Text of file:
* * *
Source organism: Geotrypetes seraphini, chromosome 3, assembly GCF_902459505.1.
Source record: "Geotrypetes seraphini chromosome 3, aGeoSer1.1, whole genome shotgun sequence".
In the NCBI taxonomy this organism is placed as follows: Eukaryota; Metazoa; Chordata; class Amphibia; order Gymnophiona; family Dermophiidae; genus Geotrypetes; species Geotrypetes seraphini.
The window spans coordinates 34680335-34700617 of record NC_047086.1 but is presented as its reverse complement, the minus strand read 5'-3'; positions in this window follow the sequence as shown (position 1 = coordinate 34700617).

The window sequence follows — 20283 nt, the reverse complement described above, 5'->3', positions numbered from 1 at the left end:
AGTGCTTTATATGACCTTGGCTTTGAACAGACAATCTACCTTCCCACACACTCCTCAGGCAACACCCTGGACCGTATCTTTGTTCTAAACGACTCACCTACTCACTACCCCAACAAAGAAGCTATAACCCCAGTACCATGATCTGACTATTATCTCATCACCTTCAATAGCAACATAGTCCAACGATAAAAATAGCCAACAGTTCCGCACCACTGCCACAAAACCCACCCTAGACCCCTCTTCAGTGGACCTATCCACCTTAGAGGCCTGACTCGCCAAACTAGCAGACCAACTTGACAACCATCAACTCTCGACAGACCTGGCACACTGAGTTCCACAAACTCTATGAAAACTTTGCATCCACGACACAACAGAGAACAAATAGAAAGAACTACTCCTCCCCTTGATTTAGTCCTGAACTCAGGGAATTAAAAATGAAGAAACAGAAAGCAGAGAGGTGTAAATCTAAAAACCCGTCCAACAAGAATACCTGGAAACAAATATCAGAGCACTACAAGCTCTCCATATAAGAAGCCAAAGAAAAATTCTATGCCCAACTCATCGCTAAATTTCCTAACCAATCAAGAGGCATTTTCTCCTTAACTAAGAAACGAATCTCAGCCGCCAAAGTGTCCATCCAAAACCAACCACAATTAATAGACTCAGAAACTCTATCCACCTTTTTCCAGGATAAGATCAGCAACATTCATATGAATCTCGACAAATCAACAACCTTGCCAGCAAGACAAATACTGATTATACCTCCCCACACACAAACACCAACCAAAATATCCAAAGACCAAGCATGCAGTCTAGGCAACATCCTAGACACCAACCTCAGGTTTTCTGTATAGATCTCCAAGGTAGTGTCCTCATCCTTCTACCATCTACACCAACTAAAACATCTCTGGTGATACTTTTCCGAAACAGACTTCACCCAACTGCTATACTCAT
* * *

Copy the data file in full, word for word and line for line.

Source organism: Geotrypetes seraphini, chromosome 3, assembly GCF_902459505.1.
Source record: "Geotrypetes seraphini chromosome 3, aGeoSer1.1, whole genome shotgun sequence".
In the NCBI taxonomy this organism is placed as follows: Eukaryota; Metazoa; Chordata; class Amphibia; order Gymnophiona; family Dermophiidae; genus Geotrypetes; species Geotrypetes seraphini.
The window spans coordinates 34680335-34700617 of record NC_047086.1 but is presented as its reverse complement, the minus strand read 5'-3'; positions in this window follow the sequence as shown (position 1 = coordinate 34700617).

The window sequence follows — 20283 nt, the reverse complement described above, 5'->3', positions numbered from 1 at the left end:
AGTGCTTTATATGACCTTGGCTTTGAACAGACAATCTACCTTCCCACACACTCCTCAGGCAACACCCTGGACCGTATCTTTGTTCTAAACGACTCACCTACTCACTACCCCAACAAAGAAGCTATAACCCCAGTACCATGATCTGACTATTATCTCATCACCTTCAATAGCAACATAGTCCAACGATAAAAATAGCCAACAGTTCCGCACCACTGCCACAAAACCCACCCTAGACCCCTCTTCAGTGGACCTATCCACCTTAGAGGCCTGACTCGCCAAACTAGCAGACCAACTTGACAACCATCAACTCTCGACAGACCTGGCACACTGAGTTCCACAAACTCTATGAAAACTTTGCATCCACGACACAACAGAGAACAAATAGAAAGAACTACTCCTCCCCTTGATTTAGTCCTGAACTCAGGGAATTAAAAATGAAGAAACAGAAAGCAGAGAGGTGTAAATCTAAAAACCCGTCCAACAAGAATACCTGGAAACAAATATCAGAGCACTACAAGCTCTCCATATAAGAAGCCAAAGAAAAATTCTATGCCCAACTCATCGCTAAATTTCCTAACCAATCAAGAGGCATTTTCTCCTTAACTAAGAAACGAATCTCAGCCGCCAAAGTGTCCATCCAAAACCAACCACAATTAATAGACTCAGAAACTCTATCCACCTTTTTCCAGGATAAGATCAGCAACATTCATATGAATCTCGACAAATCAACAACCTTGCCAGCAAGACAAATACTGATTATACCTCCCCACACACAAACACCAACCAAAATATCCAAAGACCAAGCATGCAGTCTAGGCAACATCCTAGACACCAACCTCAGGTTTTCTGTATAGATCTCCAAGGTAGTGTCCTCATCCTTCTACCATCTACACCAACTAAAACATCTCTGGTGATACTTTTCCGAAACAGACTTCACCCAACTGCTATACTCAT